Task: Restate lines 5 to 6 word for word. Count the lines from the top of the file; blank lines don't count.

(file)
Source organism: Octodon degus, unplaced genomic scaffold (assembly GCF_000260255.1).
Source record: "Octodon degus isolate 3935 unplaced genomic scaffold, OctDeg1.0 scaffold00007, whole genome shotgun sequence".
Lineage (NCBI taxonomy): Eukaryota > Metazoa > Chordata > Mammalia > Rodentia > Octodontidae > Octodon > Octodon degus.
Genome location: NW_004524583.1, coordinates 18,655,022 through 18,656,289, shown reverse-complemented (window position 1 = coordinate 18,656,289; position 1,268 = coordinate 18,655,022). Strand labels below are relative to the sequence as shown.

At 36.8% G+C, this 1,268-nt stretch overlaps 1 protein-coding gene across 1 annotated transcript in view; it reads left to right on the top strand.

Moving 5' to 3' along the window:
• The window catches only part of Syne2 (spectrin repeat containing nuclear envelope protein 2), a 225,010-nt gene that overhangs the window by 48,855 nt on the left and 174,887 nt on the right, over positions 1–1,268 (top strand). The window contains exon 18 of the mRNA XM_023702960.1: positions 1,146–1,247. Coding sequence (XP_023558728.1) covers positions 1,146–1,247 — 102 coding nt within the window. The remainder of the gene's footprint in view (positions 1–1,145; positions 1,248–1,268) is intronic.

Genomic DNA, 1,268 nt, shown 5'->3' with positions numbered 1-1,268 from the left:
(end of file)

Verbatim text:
At 36.8% G+C, this 1,268-nt stretch overlaps 1 protein-coding gene across 1 annotated transcript in view; it reads left to right on the top strand.

Moving 5' to 3' along the window: